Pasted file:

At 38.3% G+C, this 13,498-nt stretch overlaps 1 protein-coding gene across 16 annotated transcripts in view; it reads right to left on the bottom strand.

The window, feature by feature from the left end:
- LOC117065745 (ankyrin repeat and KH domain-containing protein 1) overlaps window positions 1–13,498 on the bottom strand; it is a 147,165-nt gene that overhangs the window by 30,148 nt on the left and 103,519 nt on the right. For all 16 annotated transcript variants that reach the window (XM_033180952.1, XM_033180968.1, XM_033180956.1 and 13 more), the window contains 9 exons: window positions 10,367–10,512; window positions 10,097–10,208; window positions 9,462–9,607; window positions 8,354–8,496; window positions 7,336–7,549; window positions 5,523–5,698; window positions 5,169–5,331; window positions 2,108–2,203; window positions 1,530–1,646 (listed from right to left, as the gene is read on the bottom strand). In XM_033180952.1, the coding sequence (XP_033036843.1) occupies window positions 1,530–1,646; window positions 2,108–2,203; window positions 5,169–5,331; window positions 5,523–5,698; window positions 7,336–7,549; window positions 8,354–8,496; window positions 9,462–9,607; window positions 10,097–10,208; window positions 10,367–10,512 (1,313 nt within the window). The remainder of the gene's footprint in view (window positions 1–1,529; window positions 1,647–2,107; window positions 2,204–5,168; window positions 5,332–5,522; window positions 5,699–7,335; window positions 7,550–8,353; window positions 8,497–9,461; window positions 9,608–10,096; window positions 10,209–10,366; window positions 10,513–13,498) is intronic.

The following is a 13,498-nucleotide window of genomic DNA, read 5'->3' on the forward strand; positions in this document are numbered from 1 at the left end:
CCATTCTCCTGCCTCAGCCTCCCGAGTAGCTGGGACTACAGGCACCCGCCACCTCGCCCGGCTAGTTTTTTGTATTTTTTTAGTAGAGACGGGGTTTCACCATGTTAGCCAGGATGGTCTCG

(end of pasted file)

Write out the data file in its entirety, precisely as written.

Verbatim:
At 38.3% G+C, this 13,498-nt stretch overlaps 1 protein-coding gene across 16 annotated transcripts in view; it reads right to left on the bottom strand.

The window, feature by feature from the left end:
- LOC117065745 (ankyrin repeat and KH domain-containing protein 1) overlaps window positions 1–13,498 on the bottom strand; it is a 147,165-nt gene that overhangs the window by 30,148 nt on the left and 103,519 nt on the right. For all 16 annotated transcript variants that reach the window (XM_033180952.1, XM_033180968.1, XM_033180956.1 and 13 more), the window contains 9 exons: window positions 10,367–10,512; window positions 10,097–10,208; window positions 9,462–9,607; window positions 8,354–8,496; window positions 7,336–7,549; window positions 5,523–5,698; window positions 5,169–5,331; window positions 2,108–2,203; window positions 1,530–1,646 (listed from right to left, as the gene is read on the bottom strand). In XM_033180952.1, the coding sequence (XP_033036843.1) occupies window positions 1,530–1,646; window positions 2,108–2,203; window positions 5,169–5,331; window positions 5,523–5,698; window positions 7,336–7,549; window positions 8,354–8,496; window positions 9,462–9,607; window positions 10,097–10,208; window positions 10,367–10,512 (1,313 nt within the window). The remainder of the gene's footprint in view (window positions 1–1,529; window positions 1,647–2,107; window positions 2,204–5,168; window positions 5,332–5,522; window positions 5,699–7,335; window positions 7,550–8,353; window positions 8,497–9,461; window positions 9,608–10,096; window positions 10,209–10,366; window positions 10,513–13,498) is intronic.

The following is a 13,498-nucleotide window of genomic DNA, read 5'->3' on the forward strand; positions in this document are numbered from 1 at the left end:
CCATTCTCCTGCCTCAGCCTCCCGAGTAGCTGGGACTACAGGCACCCGCCACCTCGCCCGGCTAGTTTTTTGTATTTTTTTAGTAGAGACGGGGTTTCACCATGTTAGCCAGGATGGTCTCG